Neurocognitive Phenotypes in Severe Childhood Psychiatric Disorders

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Abstract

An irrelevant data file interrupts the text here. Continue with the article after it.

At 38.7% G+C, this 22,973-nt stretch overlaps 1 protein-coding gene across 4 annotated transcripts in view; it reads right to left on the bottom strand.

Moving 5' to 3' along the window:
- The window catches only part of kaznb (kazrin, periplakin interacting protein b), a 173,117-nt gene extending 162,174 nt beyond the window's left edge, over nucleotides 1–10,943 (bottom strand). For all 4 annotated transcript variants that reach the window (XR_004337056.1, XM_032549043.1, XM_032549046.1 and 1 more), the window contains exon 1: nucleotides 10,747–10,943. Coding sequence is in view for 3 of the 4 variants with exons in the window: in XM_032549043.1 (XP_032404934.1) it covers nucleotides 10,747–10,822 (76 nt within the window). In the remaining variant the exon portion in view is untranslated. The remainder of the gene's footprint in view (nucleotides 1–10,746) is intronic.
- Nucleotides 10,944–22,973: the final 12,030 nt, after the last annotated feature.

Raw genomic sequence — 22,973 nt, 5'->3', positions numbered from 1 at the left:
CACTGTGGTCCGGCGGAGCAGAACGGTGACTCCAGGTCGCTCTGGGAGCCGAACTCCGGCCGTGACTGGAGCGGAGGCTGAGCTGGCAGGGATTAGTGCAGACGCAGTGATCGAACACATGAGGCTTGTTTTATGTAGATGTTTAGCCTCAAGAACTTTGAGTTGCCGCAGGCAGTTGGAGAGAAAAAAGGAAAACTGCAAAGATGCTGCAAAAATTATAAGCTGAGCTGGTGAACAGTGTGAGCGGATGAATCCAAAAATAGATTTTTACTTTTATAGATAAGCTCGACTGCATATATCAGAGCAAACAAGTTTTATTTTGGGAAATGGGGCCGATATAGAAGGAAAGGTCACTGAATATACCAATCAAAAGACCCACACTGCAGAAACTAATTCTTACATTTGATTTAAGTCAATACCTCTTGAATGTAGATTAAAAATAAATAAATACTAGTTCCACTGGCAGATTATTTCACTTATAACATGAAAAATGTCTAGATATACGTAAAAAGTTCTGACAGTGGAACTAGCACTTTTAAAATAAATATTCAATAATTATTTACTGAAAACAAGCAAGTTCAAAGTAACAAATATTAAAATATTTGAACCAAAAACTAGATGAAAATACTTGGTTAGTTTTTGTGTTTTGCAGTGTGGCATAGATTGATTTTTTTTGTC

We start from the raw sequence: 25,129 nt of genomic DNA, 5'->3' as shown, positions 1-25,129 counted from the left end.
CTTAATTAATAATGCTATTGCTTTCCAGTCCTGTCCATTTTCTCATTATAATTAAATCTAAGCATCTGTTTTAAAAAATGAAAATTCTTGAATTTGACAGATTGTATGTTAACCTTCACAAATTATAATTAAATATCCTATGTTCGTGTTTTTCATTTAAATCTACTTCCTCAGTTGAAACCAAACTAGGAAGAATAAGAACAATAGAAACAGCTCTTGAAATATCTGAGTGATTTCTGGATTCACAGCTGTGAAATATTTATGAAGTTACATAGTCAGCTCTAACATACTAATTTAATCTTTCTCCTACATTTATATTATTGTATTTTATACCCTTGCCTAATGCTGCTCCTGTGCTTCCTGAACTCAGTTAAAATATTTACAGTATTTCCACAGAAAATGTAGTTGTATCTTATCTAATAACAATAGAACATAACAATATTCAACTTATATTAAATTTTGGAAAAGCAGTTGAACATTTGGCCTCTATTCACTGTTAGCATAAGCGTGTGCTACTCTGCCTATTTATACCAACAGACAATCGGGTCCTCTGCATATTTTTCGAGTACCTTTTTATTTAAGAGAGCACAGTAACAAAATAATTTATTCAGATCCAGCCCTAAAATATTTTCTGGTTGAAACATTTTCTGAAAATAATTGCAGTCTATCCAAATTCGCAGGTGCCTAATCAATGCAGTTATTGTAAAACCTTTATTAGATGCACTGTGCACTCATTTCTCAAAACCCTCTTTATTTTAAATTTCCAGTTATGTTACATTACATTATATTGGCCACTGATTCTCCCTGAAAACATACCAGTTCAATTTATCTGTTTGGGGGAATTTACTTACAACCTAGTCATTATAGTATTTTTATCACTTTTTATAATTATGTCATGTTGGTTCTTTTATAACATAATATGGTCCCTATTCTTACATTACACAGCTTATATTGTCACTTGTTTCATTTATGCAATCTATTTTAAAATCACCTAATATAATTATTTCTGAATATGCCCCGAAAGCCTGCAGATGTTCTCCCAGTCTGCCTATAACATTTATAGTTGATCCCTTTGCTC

This study investigated the presence of potential neurocognitive phenotypes within a severe childhood psychiatric sample. A medical chart review was conducted for 106 children who received a neuropsychological evaluation during children’s psychiatric inpatient program hospitalization. A hierarchical cluster analysis was conducted to identify distinct clinical clusters based on neurocognitive measures. Cluster analysis identified four distinct clusters, subsequently labeled neurocognitive phenotypes: “intact cognition” (27%), “global dysfunction” (20%), “organization/planning” (21%), and “inhibition-memory” (32%). Significant differences were identified in history of legal involvement and antipsychotic medications at hospital admission. Differences between none-minimal and moderate-high neurocognitive dysfunction were identified in age, amount of diagnoses and antipsychotic medications at admission, and hospital length of stay. Current findings provide preliminary evidence of underlying neurocognitive phenotypes within severe childhood psychiatric disorders. Findings highlight the importance of neuropsychological evaluation in the treatment of childhood psychiatric disorders.

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